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Teacher-Centered Philosophies

Tuesday, July 8th, 2014

Teacher-centered philosophies of education require that children are educated using certain methods put into action by their teacher, as opposed to student-centered philosophies, in which teaching methods are formed according to the needs and learning styles of individual students. In short, teacher-centered philosophies force the student to adjust to the teacher; with student-centered philosophies, the teacher adjusts to the student. Essentialism and perennialism are the two teacher-centered philosophies that are prominent in the United States.


Essentialism is a teacher-centered philosophy that stresses rigorous practice with the traditional subjects: reading, writing, math, and science. An essentialist curriculum is structured to develop discipline and a common culture of knowledge. Essentialists value deep knowledge on a few core subjects, as opposed to more general knowledge on a wider array of subjects.

In 1938, education reformist William C. Bagley pioneered essentialism in America. As outlined in his publication Essentialist’s Platform, he pushed for a strong, common core curriculum to help America’s school systems compete with higher-ranking countries. He believed that the influx of immigrants was threatening American culture by weakening the schools, and responded with his attempt to raise academic standards.

The Essentialist’s Platform detailed three main components of essentialism in the classroom. First, students were to be taught by an essentialist teacher who is well-educated and knowledgeable in the core curriculum. In Bagley’s book Craftsmanship in Teaching, he framed the teacher as the center of the essentialist classroom. The teacher’s role in essentialism was to teach a strict curriculum with knowledge and authority, but the method was at the teacher’s discretion.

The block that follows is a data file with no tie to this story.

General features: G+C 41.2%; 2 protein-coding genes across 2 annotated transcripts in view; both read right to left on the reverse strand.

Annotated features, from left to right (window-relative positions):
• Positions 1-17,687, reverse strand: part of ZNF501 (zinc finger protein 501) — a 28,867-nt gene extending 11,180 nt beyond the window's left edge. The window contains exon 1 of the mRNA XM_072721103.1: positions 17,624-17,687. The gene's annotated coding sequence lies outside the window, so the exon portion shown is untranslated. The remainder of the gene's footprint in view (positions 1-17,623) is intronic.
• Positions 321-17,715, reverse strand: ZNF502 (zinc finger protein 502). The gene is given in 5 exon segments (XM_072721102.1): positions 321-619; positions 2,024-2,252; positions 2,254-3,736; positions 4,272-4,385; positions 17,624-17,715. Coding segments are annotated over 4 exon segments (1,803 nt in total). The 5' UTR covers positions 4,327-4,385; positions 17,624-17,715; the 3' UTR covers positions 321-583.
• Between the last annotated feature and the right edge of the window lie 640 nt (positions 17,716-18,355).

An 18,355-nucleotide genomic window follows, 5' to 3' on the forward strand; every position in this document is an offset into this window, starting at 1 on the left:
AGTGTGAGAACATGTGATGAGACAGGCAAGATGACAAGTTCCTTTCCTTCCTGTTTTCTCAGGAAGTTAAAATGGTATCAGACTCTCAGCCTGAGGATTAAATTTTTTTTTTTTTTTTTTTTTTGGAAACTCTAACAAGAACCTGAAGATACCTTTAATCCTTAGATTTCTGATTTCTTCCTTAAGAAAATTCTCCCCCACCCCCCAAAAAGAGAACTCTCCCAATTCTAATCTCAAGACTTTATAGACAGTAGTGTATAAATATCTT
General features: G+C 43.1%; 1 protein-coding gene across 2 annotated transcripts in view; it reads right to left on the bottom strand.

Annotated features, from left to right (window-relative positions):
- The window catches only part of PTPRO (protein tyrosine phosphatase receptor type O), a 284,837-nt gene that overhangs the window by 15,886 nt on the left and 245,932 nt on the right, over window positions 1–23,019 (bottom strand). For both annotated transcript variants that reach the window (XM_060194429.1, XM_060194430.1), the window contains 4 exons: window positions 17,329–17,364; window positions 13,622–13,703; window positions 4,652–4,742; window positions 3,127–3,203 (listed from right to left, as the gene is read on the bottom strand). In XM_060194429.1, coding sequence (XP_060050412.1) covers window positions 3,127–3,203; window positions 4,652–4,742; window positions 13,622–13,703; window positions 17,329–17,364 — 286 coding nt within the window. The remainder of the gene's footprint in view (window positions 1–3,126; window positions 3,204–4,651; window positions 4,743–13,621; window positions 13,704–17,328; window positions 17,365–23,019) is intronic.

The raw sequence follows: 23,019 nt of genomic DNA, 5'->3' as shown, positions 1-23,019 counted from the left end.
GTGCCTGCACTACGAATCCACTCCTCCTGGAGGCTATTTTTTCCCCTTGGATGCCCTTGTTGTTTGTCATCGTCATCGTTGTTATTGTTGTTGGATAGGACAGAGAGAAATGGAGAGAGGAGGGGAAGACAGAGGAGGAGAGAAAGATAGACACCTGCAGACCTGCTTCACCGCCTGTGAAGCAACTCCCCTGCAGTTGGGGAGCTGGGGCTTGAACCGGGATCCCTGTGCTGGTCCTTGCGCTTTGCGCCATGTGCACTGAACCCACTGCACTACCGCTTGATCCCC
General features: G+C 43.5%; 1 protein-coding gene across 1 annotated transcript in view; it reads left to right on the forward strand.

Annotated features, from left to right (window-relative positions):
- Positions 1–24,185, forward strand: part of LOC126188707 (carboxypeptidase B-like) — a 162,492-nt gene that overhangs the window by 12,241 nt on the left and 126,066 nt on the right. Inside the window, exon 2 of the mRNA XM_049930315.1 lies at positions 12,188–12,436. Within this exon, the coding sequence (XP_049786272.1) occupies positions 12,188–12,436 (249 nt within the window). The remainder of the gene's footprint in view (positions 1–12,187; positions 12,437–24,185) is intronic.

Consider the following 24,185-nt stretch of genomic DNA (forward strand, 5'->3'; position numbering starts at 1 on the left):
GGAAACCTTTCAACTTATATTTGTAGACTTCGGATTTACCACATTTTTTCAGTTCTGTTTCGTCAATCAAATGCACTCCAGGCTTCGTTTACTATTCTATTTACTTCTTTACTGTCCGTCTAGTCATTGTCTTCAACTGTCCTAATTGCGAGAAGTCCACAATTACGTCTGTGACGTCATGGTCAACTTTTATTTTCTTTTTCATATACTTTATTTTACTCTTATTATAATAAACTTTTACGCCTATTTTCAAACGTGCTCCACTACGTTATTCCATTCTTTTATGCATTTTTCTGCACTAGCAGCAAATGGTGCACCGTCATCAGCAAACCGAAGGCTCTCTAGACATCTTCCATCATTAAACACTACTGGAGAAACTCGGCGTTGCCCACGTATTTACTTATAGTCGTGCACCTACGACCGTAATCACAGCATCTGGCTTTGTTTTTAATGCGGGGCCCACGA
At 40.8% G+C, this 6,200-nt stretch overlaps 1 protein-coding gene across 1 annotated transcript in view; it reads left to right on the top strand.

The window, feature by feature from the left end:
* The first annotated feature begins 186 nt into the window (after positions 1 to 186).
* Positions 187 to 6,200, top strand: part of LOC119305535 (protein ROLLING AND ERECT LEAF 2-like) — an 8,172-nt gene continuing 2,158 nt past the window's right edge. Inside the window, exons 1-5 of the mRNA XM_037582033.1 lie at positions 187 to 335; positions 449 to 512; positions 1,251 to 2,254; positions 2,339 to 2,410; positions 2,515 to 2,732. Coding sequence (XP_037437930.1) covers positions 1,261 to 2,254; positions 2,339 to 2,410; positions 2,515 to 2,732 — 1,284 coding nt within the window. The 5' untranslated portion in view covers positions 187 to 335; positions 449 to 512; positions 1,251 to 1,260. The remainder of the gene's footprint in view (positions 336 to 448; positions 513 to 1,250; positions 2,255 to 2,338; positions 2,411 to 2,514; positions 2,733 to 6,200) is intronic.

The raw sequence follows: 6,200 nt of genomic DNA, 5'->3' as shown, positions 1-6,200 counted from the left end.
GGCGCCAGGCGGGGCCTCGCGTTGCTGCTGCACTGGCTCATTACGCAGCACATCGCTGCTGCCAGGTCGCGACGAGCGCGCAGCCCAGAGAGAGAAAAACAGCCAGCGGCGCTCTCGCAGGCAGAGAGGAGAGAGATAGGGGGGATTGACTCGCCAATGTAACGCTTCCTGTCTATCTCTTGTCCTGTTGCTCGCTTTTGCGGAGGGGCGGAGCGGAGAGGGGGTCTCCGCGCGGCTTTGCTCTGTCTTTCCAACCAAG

The second component was to weave community into the curriculum. The essentialist reform was set to promote the customs of American culture to each student regardless of the school, to ensure that all schools of varying demographics had a common foundation. This element of essentialism is in direct contrast to student-centered philosophies of education, which focus on the growth of the student as an individual.

Third in the Essentialist’s Platform, Bagley pushed for a higher standard for all students in “the essentials.” He took a “pass or fail” approach to promoting students to the next educational level; the only way a student could progress was to prove knowledge of the required subjects through grades and testing. “If education abandons rigorous standards and consequently provides no effective stimulus, many persons will pass through twelve years of schooling to find themselves in a world in which ignorance and lack of fundamental training are heavy handicaps,” Bagley said.